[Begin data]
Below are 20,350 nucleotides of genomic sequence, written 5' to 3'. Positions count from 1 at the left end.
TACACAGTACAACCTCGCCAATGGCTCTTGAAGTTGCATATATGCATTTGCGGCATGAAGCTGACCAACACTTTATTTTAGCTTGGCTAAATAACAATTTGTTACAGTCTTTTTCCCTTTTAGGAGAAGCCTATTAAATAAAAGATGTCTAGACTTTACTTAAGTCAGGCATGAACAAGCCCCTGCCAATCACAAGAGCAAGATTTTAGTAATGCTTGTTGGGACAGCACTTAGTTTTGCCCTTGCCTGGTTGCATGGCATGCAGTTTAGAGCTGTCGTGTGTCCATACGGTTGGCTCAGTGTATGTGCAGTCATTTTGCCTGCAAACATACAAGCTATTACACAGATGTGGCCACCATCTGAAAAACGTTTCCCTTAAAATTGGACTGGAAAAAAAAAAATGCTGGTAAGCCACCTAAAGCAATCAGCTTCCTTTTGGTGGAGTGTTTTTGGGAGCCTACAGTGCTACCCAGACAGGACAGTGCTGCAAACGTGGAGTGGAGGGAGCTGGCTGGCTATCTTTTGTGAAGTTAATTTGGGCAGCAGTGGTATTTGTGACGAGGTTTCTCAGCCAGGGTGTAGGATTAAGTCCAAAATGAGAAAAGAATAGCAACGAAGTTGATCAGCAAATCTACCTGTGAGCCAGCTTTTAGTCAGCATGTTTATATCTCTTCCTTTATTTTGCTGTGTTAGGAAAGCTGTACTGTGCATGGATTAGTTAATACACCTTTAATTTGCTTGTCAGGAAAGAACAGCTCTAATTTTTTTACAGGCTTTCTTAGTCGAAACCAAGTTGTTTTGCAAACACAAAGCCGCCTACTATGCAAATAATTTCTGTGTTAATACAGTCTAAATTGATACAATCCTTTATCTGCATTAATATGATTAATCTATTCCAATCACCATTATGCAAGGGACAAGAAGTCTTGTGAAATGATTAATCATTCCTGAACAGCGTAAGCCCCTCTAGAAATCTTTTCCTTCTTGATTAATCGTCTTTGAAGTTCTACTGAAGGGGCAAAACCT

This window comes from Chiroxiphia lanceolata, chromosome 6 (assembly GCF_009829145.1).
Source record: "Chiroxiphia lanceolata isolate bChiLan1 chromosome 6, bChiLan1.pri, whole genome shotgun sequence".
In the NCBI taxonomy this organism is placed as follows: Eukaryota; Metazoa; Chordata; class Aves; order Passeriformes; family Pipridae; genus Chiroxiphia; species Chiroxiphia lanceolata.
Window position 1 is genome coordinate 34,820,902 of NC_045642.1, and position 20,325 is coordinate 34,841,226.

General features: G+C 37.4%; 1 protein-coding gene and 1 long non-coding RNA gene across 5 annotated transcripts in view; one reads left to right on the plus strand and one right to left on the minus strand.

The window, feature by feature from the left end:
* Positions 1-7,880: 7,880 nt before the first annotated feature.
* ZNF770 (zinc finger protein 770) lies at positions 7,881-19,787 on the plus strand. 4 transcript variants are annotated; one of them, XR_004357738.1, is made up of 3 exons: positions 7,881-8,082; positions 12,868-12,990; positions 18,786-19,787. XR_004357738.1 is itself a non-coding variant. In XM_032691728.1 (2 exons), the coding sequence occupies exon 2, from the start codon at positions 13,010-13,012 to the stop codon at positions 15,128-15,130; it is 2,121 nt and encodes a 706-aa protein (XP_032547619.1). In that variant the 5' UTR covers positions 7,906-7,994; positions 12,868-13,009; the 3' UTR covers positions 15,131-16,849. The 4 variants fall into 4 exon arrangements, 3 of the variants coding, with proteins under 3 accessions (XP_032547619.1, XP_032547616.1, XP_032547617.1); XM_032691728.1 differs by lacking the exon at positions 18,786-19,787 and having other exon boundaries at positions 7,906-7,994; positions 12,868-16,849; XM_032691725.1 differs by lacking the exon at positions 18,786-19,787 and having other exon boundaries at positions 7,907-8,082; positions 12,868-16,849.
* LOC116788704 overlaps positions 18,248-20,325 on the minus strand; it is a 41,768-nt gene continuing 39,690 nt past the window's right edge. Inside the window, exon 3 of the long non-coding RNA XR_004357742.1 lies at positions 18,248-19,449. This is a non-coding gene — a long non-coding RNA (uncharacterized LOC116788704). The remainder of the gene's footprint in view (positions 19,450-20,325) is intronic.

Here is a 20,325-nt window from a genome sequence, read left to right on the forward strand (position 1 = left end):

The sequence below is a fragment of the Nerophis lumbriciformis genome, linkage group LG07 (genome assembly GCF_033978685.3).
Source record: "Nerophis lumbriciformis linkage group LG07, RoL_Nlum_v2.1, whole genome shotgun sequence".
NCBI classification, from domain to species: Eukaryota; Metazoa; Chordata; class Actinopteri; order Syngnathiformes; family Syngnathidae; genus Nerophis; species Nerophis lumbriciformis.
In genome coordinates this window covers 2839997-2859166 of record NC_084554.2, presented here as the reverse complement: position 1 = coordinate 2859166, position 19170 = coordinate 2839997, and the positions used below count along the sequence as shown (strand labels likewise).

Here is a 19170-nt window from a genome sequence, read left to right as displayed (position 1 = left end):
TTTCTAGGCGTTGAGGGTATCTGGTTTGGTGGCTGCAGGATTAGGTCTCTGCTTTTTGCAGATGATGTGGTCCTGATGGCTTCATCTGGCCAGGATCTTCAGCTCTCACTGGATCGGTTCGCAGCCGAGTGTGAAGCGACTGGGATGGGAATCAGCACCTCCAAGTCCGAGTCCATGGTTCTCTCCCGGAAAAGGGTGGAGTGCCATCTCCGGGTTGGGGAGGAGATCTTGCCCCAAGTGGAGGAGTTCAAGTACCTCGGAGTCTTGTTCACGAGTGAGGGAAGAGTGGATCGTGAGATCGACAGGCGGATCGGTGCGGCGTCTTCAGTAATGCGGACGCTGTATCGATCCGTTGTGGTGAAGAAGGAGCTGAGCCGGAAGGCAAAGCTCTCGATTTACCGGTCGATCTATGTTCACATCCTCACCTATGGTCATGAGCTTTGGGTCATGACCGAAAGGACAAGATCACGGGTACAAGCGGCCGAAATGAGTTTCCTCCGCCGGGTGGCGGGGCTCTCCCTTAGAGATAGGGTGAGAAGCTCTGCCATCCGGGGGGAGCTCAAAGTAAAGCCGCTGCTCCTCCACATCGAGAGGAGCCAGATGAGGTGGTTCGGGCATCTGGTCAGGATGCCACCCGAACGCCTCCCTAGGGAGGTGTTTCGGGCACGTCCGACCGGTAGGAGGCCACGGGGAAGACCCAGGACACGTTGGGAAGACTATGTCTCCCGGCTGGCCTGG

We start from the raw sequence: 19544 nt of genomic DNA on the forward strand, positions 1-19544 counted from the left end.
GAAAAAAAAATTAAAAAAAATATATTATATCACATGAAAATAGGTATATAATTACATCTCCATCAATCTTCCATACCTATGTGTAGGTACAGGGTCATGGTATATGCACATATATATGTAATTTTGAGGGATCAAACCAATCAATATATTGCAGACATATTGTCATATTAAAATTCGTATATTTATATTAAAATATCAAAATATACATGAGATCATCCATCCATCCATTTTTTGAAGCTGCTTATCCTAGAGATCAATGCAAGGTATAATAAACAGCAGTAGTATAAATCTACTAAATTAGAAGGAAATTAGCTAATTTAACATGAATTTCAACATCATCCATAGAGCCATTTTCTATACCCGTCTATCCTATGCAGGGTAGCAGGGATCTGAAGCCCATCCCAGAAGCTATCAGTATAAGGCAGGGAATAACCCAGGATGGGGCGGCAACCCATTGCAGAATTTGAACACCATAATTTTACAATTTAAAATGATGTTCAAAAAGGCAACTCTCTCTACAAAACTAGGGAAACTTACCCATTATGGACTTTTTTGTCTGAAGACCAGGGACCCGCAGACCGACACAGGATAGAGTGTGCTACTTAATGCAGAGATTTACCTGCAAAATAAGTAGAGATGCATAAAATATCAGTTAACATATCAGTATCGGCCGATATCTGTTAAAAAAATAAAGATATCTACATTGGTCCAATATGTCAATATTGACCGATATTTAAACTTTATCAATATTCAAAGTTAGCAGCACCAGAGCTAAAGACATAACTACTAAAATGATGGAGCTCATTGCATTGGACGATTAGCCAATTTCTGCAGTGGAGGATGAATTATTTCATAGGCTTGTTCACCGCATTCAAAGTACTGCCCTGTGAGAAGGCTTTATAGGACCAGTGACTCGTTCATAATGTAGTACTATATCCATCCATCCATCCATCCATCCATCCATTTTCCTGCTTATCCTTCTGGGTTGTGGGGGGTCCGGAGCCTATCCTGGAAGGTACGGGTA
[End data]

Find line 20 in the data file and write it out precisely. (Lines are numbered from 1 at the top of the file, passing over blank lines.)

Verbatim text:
GAAAAAAAAATTAAAAAAAATATATTATATCACATGAAAATAGGTATATAATTACATCTCCATCAATCTTCCATACCTATGTGTAGGTACAGGGTCATGGTATATGCACATATATATGTAATTTTGAGGGATCAAACCAATCAATATATTGCAGACATATTGTCATATTAAAATTCGTATATTTATATTAAAATATCAAAATATACATGAGATCATCCATCCATCCATTTTTTGAAGCTGCTTATCCTAGAGATCAATGCAAGGTATAATAAACAGCAGTAGTATAAATCTACTAAATTAGAAGGAAATTAGCTAATTTAACATGAATTTCAACATCATCCATAGAGCCATTTTCTATACCCGTCTATCCTATGCAGGGTAGCAGGGATCTGAAGCCCATCCCAGAAGCTATCAGTATAAGGCAGGGAATAACCCAGGATGGGGCGGCAACCCATTGCAGAATTTGAACACCATAATTTTACAATTTAAAATGATGTTCAAAAAGGCAACTCTCTCTACAAAACTAGGGAAACTTACCCATTATGGACTTTTTTGTCTGAAGACCAGGGACCCGCAGACCGACACAGGATAGAGTGTGCTACTTAATGCAGAGATTTACCTGCAAAATAAGTAGAGATGCATAAAATATCAGTTAACATATCAGTATCGGCCGATATCTGTTAAAAAAATAAAGATATCTACATTGGTCCAATATGTCAATATTGACCGATATTTAAACTTTATCAATATTCAAAGTTAGCAGCACCAGAGCTAAAGACATAACTACTAAAATGATGGAGCTCATTGCATTGGACGATTAGCCAATTTCTGCAGTGGAGGATGAATTATTTCATAGGCTTGTTCACCGCATTCAAAGTACTGCCCTGTGAGAAGGCTTTATAGGACCAGTGACTCGTTCATAATGTAGTACTATATCCATCCATCCATCCATCCATCCATCCATTTTCCTGCTTATCCTTCTGGGTTGTGGGGGGTCCGGAGCCTATCCTGGAAGGTACGGGTA